In September 2006, the FASB issued SFAS No. 157 “Fair Value Measurements” which amends and puts in one place guidance on the use of fair value measurements which had been spread through four APB Opinions and 37 FASB Standards. No extensions of the use of fair value measurements are contained in this new pronouncement, and with some special industry exceptions (e.g., broker-dealers), no significant changes in practice should ensue. The standard is to be applied to financial statements beginning after November 15, 2007. The adoption of SFAS No. 157 is not expected to have a material impact on Orchids’ financial position or results of operations.
In February 2007, the FASB issued SFAS No. 159 “Fair Value Option for Financial Assets and Financial Liabilities – including an amendment of FASB Statement No. 115”. This standard permits the use of fair value measurement of financial assets and liabilities in the balance sheet with the net change in fair value recognized in periodic net income. The Standard is effective for fiscal years beginning after November 15, 2007. The adoption of this standard is not expected to have a material effect on the Company’s financial position or results of operations because the majority of its debts and investment assets are variable rate and thus fair value approximates recorded value.

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Non-GAAP Discussion
In addition to our GAAP results, we also consider non-GAAP measures of our performance for a number of purposes. We use EBITDA as a supplemental measure of our performance that is not required by, or presented in accordance with, GAAP. EBITDA is not a measurement of our financial performance under GAAP and should not be considered as an alternative to net income, operating income or any other performance measure derived in accordance with GAAP, or as an alternative to cash flow from operating activities or a measure of our liquidity.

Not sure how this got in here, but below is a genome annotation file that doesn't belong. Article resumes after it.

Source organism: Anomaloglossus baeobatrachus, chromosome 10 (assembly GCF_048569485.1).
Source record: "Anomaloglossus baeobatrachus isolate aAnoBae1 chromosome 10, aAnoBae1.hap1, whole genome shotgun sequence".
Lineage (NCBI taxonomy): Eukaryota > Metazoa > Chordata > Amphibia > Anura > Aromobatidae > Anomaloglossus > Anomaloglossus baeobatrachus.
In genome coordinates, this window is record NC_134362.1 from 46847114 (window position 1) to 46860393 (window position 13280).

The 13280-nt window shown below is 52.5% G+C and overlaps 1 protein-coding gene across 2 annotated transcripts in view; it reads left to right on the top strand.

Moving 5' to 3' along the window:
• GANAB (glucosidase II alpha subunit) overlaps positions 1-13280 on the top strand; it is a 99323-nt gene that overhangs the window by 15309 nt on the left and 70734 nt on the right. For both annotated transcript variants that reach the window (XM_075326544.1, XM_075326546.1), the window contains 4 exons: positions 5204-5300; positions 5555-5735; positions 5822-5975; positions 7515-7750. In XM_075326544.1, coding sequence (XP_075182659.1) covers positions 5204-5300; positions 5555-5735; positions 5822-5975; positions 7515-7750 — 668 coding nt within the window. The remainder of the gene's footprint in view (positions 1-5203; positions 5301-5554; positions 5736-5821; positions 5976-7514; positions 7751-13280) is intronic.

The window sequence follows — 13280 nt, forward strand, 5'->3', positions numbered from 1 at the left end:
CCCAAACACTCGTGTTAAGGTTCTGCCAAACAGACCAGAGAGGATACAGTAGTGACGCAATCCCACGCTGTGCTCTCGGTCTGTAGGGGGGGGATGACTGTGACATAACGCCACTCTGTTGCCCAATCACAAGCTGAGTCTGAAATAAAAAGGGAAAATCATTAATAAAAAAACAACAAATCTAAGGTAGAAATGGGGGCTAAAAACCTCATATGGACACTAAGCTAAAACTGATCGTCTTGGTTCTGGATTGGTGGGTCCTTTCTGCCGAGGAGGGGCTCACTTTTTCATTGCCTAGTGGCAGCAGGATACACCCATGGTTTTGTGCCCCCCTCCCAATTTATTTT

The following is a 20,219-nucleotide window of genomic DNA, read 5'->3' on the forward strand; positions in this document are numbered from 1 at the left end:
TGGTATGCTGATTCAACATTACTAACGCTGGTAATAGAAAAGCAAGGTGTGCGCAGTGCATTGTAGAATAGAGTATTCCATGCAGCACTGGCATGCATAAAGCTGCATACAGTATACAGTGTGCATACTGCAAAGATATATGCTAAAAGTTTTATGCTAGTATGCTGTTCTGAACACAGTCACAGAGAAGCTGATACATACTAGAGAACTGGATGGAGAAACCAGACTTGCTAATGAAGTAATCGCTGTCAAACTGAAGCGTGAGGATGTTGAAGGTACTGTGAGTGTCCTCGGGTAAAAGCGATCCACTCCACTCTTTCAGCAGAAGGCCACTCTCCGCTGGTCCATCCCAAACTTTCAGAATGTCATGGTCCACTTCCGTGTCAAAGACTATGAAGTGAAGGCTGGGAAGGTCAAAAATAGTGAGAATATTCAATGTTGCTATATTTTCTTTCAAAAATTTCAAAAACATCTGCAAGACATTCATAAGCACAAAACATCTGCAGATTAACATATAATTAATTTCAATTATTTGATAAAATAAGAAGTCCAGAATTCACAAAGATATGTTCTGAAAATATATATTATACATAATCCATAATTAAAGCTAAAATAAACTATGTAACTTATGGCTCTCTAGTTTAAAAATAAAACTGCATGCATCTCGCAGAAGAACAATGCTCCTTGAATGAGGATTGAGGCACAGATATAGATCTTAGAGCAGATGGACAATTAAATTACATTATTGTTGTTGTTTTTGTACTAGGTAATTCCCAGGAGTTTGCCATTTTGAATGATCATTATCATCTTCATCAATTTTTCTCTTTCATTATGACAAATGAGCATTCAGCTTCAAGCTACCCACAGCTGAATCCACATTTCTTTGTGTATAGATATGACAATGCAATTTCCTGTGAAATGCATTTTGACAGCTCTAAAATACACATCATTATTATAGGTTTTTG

EBITDA represents net income before net interest expense, income tax expense, depreciation and amortization. We believe EBITDA facilitates operating performance comparisons from period to period and company to company by eliminating potential differences caused by variations in capital structures (affecting relative interest expense), tax positions (such as the impact on periods or companies of changes in effective tax rates or net operating losses) and the age and book depreciation of facilities and equipment (affecting relative depreciation expense).
EBITDA has limitations as an analytical tool, and you should not consider it in isolation, or as a substitute for any of our results as reported under GAAP. Some of these limitations are:
.   it does not reflect our cash expenditures for capital assets;
 
.   it does not reflect changes in, or cash requirements for, our working capital requirements;
 
.   it does not reflect the interest expense, or the cash requirements necessary to service interest or principal payments on our indebtedness;
 
.   although depreciation and amortization are non-cash charges, the assets being depreciated and amortized will often have to be replaced in the future, and EBITDA does not reflect cash requirements for such replacements; and
 
.   other companies, including other companies in our industry, may calculate these measures differently than we do, limiting their usefulness as a comparative measure.